NASA wants to uncover the secrets of the Gruithuisen Domes granite hills on the moon

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When it comes to researching our natural satellite, NASA’s priorities are clear: first and foremost, we should try to uncover the secrets of the geological formations known as the Gruithuisen Domes.

These are two hills of granite rock that scientists believe were formed by magma rich in silica.

However, this type of magma is usually formed on Earth only in the presence of water and due to volcanic activity caused by the displacement of tectonic plates that are not on the moon.

Two new missions on the horizon

NASA already plans to send two separate sets of scientific instruments to the surface of the Moon, one of which – located on the Lunar Volcano Imaging and Spectroscopy Explorer (Lunar-VISE) – should target the Gruithuisen Domes after landing.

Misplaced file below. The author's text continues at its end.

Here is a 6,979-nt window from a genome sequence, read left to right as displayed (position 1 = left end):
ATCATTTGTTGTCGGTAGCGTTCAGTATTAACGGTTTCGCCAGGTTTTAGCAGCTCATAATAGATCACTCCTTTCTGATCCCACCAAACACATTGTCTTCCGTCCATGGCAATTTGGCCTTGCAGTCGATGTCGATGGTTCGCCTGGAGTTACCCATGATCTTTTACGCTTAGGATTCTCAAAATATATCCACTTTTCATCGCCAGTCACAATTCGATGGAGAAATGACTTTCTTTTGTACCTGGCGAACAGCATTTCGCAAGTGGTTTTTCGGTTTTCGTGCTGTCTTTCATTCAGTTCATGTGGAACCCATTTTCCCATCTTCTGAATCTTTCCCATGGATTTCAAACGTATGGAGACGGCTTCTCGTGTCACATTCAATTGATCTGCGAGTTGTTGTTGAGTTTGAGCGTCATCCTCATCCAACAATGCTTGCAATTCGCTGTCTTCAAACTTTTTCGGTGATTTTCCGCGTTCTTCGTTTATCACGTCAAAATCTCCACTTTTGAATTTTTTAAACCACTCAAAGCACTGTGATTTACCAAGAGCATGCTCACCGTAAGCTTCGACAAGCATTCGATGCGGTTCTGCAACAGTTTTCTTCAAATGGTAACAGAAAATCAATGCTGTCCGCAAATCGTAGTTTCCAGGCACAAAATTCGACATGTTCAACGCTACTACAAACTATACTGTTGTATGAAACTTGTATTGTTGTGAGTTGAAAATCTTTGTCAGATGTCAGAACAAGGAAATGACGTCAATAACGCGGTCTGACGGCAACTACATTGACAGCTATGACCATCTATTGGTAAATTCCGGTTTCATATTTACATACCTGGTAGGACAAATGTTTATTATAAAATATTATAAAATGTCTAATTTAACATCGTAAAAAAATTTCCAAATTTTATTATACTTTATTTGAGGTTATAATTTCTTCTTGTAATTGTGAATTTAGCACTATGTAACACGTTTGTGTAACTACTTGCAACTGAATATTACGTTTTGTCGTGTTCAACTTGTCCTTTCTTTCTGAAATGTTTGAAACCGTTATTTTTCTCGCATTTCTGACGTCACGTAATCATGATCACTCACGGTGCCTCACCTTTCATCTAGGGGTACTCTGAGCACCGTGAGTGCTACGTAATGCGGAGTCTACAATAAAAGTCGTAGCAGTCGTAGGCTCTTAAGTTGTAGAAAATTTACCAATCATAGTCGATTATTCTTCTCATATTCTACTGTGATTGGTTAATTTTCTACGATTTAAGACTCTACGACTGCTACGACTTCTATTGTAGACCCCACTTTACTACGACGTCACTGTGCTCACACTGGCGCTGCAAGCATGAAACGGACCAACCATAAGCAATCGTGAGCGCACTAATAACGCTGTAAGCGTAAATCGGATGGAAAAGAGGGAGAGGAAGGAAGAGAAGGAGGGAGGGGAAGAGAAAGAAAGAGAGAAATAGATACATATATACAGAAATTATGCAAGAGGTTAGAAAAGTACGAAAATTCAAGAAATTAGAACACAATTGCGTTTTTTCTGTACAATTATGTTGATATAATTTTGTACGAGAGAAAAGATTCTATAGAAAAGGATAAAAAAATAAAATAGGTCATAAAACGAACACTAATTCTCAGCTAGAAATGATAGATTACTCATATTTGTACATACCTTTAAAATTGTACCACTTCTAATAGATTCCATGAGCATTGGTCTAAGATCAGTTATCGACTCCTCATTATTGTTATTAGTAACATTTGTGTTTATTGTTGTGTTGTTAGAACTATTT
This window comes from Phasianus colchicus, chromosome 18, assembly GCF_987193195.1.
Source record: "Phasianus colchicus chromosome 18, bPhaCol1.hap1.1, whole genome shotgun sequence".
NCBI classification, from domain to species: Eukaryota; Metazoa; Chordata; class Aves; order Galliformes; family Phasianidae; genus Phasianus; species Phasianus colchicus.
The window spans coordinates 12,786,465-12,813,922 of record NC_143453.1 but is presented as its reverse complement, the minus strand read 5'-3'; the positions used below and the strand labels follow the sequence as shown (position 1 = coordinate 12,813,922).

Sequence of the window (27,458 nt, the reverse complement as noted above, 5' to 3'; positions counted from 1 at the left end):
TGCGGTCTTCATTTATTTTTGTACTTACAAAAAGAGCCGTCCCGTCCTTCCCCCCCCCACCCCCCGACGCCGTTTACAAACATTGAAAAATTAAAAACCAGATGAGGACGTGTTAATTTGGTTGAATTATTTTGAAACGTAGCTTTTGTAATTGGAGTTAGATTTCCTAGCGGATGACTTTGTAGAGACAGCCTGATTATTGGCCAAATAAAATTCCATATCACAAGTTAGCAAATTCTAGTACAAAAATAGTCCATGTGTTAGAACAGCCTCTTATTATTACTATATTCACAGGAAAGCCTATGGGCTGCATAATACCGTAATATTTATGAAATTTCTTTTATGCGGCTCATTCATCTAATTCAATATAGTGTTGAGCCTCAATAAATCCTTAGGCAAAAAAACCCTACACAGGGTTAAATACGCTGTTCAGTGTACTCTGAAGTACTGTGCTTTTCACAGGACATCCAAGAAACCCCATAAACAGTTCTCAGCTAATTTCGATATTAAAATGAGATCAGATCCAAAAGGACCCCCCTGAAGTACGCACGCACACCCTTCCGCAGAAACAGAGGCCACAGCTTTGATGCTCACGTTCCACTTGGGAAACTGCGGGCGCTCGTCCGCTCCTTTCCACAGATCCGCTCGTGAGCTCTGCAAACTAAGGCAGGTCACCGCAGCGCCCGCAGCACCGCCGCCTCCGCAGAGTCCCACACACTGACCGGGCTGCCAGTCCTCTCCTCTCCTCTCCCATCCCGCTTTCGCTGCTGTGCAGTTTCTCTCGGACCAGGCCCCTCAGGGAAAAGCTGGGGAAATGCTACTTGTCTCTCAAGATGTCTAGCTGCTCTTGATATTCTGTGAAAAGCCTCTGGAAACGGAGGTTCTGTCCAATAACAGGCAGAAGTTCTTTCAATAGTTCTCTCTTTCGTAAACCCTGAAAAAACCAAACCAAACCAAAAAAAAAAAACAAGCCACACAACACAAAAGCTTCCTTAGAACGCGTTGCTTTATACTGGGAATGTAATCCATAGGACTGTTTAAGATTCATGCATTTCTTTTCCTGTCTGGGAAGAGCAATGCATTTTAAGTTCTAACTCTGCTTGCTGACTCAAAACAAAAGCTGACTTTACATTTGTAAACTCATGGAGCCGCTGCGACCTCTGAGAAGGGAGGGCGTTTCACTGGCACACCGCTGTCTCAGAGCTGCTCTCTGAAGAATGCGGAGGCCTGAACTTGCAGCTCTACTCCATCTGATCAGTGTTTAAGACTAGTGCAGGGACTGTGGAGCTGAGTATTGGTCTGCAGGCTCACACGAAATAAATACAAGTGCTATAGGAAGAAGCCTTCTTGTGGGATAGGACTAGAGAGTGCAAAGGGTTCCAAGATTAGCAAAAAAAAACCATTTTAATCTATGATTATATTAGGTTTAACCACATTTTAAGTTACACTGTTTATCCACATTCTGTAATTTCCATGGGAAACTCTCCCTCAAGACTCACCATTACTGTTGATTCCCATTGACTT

Lunar-VISE will have ten Earth days to reach the top of one of the hills, analyze its chemical composition, and try to unravel the mystery of its origins.

For the sake of completeness, the Lunar Explorer Instrument for Space Biology Applications (LEIA) will “study the effects of a low-gravity, low-radiation lunar environment on yeast, a model organism used to understand the response to DNA damage and its repair.”

Photo: James Stuby based on NASA image, CC0



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